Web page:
It’s no joke: Shark merchandise removed from Cape Cod Christmas Tree Shops amid complaints
Merchandise making light of shark attacks has been stripped from the shelves of Christmas Tree Shops around Cape Cod because of complaints from residents who said the language and images on the items were inappropriate following two serious incidents last year between people and the apex predators — one of which resulted in a man’s death.
One of the items removed from the stores was a notepad featuring a drawing of a smiling great white shark. At the top of the pad it said, “Send more tourists,” and at the bottom, “The last ones were delicious.”
A second item no longer for sale was a kitchen towel that pictured a great white shark popping out of the water, below the words “Shark Week.” The bottom of the towel read, “Nice to Eat You.”
CapeCod.com, which first reported on the removal of the items, also documented a shirt that said “Come to the Shark Side Cape Cod” and another that read, “Cape Cod, Massachusetts — Dangerous Summer — Shark Patrol.”
Heather Doyle, co-chairwoman of the Cape Cod Ocean Community, an active online group focused on “surveillance, deterrence, detection, and Community awareness” about sharks off the Cape, said members pointed out the items in a discussion on the group’s Facebook page recently.
Members mobilized — not in a “militant way,” she clarified — and reached out to the chain’s corporate offices about what they deemed inappropriate products.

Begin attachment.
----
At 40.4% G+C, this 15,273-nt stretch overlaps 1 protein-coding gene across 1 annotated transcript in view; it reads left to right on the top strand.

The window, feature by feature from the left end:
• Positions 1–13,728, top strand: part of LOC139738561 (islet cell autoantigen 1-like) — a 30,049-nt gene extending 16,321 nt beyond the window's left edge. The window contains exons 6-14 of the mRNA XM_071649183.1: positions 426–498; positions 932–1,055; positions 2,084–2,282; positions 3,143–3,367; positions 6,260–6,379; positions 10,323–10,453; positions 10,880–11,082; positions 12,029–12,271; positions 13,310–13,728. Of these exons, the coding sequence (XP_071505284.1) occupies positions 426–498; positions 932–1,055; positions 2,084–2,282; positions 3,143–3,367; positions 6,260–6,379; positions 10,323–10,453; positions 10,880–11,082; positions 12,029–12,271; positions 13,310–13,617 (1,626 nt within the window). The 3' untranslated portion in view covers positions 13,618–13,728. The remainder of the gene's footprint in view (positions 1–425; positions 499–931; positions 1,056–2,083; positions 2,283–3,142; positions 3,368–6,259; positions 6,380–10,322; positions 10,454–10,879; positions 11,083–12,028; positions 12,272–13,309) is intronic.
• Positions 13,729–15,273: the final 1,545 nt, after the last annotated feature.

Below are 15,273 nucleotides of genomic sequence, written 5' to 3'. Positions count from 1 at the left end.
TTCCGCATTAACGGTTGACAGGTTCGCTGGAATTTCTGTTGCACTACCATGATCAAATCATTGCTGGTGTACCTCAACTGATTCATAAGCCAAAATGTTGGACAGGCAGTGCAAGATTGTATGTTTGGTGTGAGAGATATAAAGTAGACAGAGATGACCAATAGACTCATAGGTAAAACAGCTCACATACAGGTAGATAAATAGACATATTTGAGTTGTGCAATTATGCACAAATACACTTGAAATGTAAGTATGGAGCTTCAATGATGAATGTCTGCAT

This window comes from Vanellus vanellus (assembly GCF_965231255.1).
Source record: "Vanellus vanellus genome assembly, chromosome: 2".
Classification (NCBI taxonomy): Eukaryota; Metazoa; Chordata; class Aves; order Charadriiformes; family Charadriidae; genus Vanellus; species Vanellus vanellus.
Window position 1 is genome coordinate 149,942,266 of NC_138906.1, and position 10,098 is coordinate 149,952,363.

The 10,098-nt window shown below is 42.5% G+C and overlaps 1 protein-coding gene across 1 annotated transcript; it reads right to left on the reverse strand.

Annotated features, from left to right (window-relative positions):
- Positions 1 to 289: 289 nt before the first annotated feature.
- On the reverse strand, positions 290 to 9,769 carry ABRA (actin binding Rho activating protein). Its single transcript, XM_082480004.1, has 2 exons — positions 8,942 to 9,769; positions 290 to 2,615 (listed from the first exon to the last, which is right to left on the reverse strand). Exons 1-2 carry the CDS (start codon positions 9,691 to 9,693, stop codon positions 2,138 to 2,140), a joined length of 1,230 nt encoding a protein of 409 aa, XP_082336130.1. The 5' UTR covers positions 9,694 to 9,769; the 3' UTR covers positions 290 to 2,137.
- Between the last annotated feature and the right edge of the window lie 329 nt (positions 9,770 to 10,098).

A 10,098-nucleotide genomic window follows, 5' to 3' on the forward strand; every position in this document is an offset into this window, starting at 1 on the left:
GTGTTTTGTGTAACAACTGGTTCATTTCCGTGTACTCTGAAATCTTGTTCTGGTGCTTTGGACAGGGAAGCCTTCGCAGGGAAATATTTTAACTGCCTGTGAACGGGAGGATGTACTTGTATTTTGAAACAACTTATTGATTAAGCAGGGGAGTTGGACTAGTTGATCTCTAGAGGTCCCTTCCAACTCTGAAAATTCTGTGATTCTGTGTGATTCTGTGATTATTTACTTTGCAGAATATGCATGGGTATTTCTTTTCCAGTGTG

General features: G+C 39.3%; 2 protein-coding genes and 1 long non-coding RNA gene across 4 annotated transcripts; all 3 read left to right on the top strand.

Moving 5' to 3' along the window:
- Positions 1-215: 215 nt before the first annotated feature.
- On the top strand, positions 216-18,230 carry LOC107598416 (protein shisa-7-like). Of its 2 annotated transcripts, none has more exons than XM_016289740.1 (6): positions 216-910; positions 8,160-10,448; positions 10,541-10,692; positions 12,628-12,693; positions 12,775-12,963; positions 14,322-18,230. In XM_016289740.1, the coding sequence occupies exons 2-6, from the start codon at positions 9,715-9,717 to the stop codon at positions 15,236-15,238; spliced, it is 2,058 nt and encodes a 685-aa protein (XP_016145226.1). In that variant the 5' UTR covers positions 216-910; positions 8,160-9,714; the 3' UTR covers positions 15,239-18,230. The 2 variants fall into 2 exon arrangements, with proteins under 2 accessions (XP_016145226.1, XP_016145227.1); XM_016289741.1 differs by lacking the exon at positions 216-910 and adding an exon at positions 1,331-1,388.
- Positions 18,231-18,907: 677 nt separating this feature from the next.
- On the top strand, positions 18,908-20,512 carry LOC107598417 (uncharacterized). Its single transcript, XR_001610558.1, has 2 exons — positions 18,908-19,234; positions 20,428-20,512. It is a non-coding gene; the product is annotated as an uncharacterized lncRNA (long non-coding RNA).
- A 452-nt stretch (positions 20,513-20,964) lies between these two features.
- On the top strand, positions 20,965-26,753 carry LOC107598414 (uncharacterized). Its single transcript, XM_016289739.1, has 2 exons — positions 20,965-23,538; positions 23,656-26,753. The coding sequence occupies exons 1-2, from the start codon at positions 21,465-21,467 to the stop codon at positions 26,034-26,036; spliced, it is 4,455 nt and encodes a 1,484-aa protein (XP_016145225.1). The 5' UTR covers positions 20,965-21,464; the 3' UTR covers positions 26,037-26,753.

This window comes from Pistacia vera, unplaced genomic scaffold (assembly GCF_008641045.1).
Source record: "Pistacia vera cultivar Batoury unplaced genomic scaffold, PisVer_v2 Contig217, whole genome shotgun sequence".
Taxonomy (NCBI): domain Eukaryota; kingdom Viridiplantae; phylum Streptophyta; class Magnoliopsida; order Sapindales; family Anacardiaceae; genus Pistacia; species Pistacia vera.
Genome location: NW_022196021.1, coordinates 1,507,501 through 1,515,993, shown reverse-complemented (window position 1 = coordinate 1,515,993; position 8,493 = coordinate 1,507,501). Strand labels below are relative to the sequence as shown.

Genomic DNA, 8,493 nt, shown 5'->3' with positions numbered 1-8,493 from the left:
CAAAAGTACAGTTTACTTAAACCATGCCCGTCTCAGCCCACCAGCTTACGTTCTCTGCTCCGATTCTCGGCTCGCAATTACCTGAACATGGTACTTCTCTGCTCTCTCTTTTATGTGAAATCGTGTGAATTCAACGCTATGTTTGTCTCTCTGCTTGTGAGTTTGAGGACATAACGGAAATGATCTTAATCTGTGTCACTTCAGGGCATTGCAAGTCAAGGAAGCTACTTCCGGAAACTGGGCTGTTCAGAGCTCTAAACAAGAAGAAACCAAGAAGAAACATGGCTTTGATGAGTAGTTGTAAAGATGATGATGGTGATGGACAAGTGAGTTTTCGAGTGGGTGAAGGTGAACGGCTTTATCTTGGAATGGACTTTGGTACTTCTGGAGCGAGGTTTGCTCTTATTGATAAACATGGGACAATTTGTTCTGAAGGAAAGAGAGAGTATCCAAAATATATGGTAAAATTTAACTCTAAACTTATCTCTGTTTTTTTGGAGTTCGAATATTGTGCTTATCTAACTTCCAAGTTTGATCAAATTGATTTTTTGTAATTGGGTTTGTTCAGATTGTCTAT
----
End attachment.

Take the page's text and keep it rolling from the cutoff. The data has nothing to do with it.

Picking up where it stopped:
“Our reality is going to be sharks on everything; sharks on this — but when you start to personify sharks as evil animals that are hunting people and smiling . . . it’s probably not a lane we want to go down,” said Doyle, who went to two of the stores to see the products for herself and take pictures.
“It’s really not that funny,” she said. “It’s horribly inappropriate and insensitive to those of us who live here.”
Jessica Joyce, spokeswoman for Bed Bath & Beyond, parent company of the Christmas Tree Shops, confirmed in a statement to the Globe earlier this week that the items were removed from store shelves on Cape Cod after receiving complaints.
“We understand our vast and diverse customer base consists of people with many different views and sensibilities which sometimes get reflected in their shopping preferences. We appreciate all customer feedback and understand this is a sensitive issue toward which many people have different feelings,” Joyce said. “It is never our intention to offend customers by our merchandise assortment.”
In September, 26-year-old Arthur Medici died after he was attacked by a shark while boogie boarding in the waters off a beach in Wellfleet. It was the first fatal shark attack in Massachusetts in more than 80 years.
A month prior, a doctor from New York survived a shark attack while swimming off the coast of Truro.
Officials and residents up and down Cape Cod have been grappling with ways to make safety improvements and prevent future incidents following the attacks.
The Cape Cod Times this week reported that since the two incidents, retailers have tried to be more cognizant about the types of items displaying sharks that are OK to sells to residents and tourists.
Doyle told the Globe Thursday that she has no problem with shirts, hats, and other goodies bearing images of sharks — it’s the products that turn the Cape Cod waters into a light-hearted joke.
“We are a home of sharks, and I’m fine with that. We’re not crazy. We understand that,” she said. “But to exploit the hunting theme is a line we should not cross over. If we want tourists to keep coming here and tourists to feel safe, then these [themes around humans versus sharks] need to be abandoned really quickly.”